At times, this disease has made me a monster.

The damage I’ve done to myself has been immense.  There are medications I can’t take because I’ve overdosed on them and changed the way my body reacts.  Self medicating with alcohol has led to excessive use and abuse. I can only imagine what my liver and lungs look like.  There have been many broken bones from punching and kicking and lashing out during a manic rage.  I’ve never physically attacked anyone else, but I’ve attacked myself many times.  I’ll carry the scars from the self inflicted cuts the rest of my life.  It’s amazing that I’ve survived.

But I have.

And it’s not like that anymore.  I still have mood swings, but they are within manageable limits.  There are a few times where I get the random thoughts of self-harm or impending doom.  But they are gone as soon as they come.  My drinking is in check, I’ve quit smoking, and I’m even getting some exercise.  I’m watching my diet, and have the emerging diabetes under control without medications.  I’m surrounded with good friends that are uplifting and supportive.  I’ve met someone I feel like I can develop a meaningful and lasting relationship.  (Time will tell on that one).  My days are no longer consumed with dealing with the emotional roller coasters, misery and fighting the out of control behaviors.  I feel better than I have been in a long time…maybe ever.  I’m healthy and happy.  Even though it hasn’t been that long, it’s getting more and more difficult to remember just how bad it’s been.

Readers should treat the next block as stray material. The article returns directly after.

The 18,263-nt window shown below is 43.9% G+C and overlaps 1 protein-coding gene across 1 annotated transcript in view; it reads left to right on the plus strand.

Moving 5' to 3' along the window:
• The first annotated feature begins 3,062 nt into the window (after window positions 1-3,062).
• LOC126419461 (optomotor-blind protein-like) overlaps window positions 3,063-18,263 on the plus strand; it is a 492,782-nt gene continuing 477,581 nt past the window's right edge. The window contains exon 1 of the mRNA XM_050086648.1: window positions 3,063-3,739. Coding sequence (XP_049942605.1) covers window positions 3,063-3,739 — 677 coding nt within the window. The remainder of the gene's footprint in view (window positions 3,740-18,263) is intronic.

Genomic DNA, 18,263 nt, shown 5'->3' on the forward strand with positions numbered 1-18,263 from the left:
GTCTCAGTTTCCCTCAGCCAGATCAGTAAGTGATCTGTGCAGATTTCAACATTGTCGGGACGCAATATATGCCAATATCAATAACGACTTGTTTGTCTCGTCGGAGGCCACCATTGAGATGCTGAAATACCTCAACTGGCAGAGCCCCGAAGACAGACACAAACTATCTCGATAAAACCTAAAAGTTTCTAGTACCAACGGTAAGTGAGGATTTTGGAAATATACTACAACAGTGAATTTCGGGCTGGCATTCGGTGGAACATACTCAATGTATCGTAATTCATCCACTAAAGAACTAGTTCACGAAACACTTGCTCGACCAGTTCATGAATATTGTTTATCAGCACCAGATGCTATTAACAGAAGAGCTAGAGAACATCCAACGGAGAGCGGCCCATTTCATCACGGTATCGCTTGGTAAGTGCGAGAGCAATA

How quickly we forget

How critical it is to remember.

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5 Responses to How quickly we forget.

  1. So glad to hear a ‘positive’ story; I always know when I’m not doing too good because I have nothing positive to say and feel like I’m not that worthy of anything. I’m glad you’re in a good place… and I wholeheartedly agree that its best to always remember from whence we came. I’ll get there too some day!! I know I will – I just have to hang on to that.. Thanks for sharing, makes me feel better…


  2. Nicole says:

    Congratulations on doing so well. I spent 6 years in and out of hospitals before I found medicine that made me stable. But it is good to remember what it was like in order not to fall back into old patterns.


  3. Astrid says:

    I can totally relate. I am glad you are doing better bu tnot forgetting how it was liekt o be very unstable. I anted to add too that hte reverse is also true for me, where when I’m in the midst of an episode of my mental illness, I can’t imagine or remember ever having been better.


  4. Holding On says:

    So true. I’m newly on lamictal, feeling a little better and I’m already saying, “I don’t think I’m really bipolar…I think it was a rough patch…I don’t NEED medication” etc etc etc. This is the main reason I am here. To write down exactly how I’m feeling so that when I’m all roses and sunshine, I can look back and remind myself where I came from, and that I DO need medication.


  5. F’ing amazing post!!! Thanks for writing it.